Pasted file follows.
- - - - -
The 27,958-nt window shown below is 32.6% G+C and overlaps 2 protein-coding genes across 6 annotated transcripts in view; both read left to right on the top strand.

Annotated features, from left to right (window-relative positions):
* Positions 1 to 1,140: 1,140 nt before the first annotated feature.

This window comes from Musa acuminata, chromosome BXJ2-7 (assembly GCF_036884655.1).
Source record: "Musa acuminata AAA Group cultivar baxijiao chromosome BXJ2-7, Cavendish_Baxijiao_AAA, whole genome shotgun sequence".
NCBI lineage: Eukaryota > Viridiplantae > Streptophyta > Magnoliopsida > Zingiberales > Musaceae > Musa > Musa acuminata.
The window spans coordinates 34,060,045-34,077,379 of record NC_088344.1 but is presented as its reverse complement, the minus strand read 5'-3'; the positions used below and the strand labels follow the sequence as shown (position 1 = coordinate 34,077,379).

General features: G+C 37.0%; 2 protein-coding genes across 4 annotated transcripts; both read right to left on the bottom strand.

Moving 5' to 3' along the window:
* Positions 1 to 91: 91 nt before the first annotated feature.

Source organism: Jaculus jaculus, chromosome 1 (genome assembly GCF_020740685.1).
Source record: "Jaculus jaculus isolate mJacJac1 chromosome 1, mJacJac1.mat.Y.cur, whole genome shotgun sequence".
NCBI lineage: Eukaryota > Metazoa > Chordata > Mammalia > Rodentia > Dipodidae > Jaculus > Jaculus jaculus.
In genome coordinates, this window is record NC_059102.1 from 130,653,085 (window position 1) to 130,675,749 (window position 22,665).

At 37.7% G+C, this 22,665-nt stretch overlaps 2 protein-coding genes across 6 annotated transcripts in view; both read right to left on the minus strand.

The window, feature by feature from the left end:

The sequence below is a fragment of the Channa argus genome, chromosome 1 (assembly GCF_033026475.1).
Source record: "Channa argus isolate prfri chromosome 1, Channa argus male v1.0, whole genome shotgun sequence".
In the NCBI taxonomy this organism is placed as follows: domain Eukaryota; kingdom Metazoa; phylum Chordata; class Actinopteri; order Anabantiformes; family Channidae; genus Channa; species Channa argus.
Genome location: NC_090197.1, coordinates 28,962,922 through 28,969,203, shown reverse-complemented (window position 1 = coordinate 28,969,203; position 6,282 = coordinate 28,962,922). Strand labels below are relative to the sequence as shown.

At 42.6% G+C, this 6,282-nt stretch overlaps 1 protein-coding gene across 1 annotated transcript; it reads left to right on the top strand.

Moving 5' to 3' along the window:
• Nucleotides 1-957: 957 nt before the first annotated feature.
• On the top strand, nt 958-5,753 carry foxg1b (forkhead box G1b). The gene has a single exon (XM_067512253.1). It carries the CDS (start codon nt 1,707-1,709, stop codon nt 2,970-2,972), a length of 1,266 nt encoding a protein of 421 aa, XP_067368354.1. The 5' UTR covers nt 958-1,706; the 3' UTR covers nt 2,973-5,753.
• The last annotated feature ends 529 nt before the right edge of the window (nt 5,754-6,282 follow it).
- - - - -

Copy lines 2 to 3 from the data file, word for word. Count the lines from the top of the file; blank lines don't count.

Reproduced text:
Annotated features, from left to right (window-relative positions):
* Positions 1 to 1,140: 1,140 nt before the first annotated feature.